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Mourning an Aboriginal Death





Recent sad news of the passing of an eminent Aboriginal man in Australia bought attention to the little known or understood Aboriginal tradition of not naming a dead person. The man in question was a noted singer/songwriter and activist and a former Australian of the Year. He was a highly respected member of the Aboriginal community and was the first Aboriginal man to graduate from a university anywhere in Australia.

His passing was newsworthy, and it was appropriate that this event be reported throughout the news bulletins and newspapers around the country.
Unfortunately, in reporting the passing of this man, a number of news media outlets mentioned both his first and last names, and in some cases showed images of his face. Other media only mentioned his last name or used a substitute first name, showing respect for this very old tradition.

The tradition not to portray dead people or voice their first names is an extremely important Aboriginal tradition that goes back to the Dreamtime. Traditional Aboriginal law across Australia deems that a dead personís name could not be uttered because it would recall and disturb their spirit.

This tradition also pertains to images of the dead. Unfortunately over time, these rituals have been overlooked by the general population and media outlets.
There is an exception to this tradition which can easily be utilized by media outlets and that is to get permission from the deceased family to use the personís full name.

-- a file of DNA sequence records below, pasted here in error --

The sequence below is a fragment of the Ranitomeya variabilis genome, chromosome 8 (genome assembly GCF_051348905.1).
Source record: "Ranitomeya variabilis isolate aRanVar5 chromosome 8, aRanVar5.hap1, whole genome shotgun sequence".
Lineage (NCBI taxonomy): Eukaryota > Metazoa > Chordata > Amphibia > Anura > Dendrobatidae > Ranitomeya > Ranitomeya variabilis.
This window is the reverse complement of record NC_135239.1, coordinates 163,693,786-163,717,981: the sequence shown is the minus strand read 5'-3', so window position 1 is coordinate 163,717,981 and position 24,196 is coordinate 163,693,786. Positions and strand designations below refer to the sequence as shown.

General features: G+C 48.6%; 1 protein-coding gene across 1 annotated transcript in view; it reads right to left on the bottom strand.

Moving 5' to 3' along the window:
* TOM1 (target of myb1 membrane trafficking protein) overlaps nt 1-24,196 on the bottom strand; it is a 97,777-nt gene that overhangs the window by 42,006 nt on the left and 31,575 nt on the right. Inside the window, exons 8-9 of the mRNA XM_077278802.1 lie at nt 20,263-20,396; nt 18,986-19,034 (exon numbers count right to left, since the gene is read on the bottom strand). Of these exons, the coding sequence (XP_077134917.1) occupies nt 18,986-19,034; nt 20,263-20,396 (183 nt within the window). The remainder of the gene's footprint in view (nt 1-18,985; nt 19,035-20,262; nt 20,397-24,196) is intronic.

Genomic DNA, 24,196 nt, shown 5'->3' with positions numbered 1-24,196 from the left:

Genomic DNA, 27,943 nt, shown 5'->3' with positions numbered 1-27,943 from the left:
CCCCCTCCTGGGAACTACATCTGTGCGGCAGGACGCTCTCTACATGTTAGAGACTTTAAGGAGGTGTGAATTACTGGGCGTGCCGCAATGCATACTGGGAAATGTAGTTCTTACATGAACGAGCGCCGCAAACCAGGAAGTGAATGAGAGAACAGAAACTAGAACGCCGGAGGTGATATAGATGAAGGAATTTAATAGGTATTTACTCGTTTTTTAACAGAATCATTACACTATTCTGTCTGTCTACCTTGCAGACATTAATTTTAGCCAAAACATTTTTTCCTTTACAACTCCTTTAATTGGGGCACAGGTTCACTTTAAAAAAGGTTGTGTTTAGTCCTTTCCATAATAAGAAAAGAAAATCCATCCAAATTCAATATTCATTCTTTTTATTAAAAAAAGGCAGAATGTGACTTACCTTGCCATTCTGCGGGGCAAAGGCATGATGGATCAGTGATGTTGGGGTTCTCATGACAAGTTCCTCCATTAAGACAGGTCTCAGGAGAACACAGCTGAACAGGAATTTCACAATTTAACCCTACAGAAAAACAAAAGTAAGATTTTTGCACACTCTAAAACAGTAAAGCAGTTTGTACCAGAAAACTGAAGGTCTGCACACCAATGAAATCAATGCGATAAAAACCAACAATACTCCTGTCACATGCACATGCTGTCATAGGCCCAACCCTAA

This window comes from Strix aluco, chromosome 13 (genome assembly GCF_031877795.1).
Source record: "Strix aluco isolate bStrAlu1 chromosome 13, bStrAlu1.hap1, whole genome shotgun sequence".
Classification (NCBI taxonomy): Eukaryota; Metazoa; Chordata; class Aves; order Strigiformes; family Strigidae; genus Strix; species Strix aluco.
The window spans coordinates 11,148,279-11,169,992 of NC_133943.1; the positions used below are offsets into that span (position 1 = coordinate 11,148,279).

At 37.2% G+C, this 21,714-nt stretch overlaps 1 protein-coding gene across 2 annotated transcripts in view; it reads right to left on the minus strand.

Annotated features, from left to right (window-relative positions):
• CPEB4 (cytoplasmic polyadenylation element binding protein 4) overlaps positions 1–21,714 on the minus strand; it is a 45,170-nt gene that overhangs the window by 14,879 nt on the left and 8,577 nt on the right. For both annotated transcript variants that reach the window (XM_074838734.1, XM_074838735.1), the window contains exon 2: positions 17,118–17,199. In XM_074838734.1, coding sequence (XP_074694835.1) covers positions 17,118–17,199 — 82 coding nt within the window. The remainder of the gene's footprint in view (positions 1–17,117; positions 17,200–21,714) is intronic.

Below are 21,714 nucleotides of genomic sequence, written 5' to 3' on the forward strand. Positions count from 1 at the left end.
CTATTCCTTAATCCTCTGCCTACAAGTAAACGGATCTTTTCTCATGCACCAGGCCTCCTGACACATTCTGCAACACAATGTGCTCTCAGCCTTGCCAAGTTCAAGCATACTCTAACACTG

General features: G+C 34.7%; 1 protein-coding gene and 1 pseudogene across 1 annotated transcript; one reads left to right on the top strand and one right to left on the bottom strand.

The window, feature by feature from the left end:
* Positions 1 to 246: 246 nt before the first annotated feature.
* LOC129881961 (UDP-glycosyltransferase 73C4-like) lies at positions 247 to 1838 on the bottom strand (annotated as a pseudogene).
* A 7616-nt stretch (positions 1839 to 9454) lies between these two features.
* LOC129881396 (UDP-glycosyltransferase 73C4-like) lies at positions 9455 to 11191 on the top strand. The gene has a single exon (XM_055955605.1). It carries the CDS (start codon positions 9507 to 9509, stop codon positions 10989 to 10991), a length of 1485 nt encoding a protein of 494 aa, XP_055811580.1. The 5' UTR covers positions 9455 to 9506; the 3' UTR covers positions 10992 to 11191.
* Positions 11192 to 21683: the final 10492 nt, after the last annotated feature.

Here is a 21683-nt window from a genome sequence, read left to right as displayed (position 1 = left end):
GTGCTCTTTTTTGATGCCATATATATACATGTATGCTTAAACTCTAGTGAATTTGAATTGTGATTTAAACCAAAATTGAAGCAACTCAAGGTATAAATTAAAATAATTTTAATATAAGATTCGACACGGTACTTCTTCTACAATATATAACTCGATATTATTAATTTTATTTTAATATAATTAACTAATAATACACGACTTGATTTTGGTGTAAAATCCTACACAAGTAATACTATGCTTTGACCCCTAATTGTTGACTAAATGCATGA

There exists an alternate option for media to identify a deceased person without disrespecting the Aboriginal tradition of not naming a dead person. This practice involves substituting words for the first name of the dead person.

In doing this, one offers respect to the dead and their family, and at the same time allows media outlets to fully identify this person to their readers.
For example, an accepted substitute word is Kumantijayi or Kumanara. These words can be used instead of a deceased personís first name for a certain period of time.

I believe that it is time for all Australians to practice this time honored tradition of not naming or showing a photograph of a deceased Aboriginal (unless with permission from the family).

It is a very personal way we can indicate support and respect for the traditions of the first Australians that have been in place for many thousands of years.


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Content copyright © 2014 by Judie Bellingham. All rights reserved.
This content was written by Judie Bellingham. If you wish to use this content in any manner, you need written permission. Contact Judie Bellingham for details.

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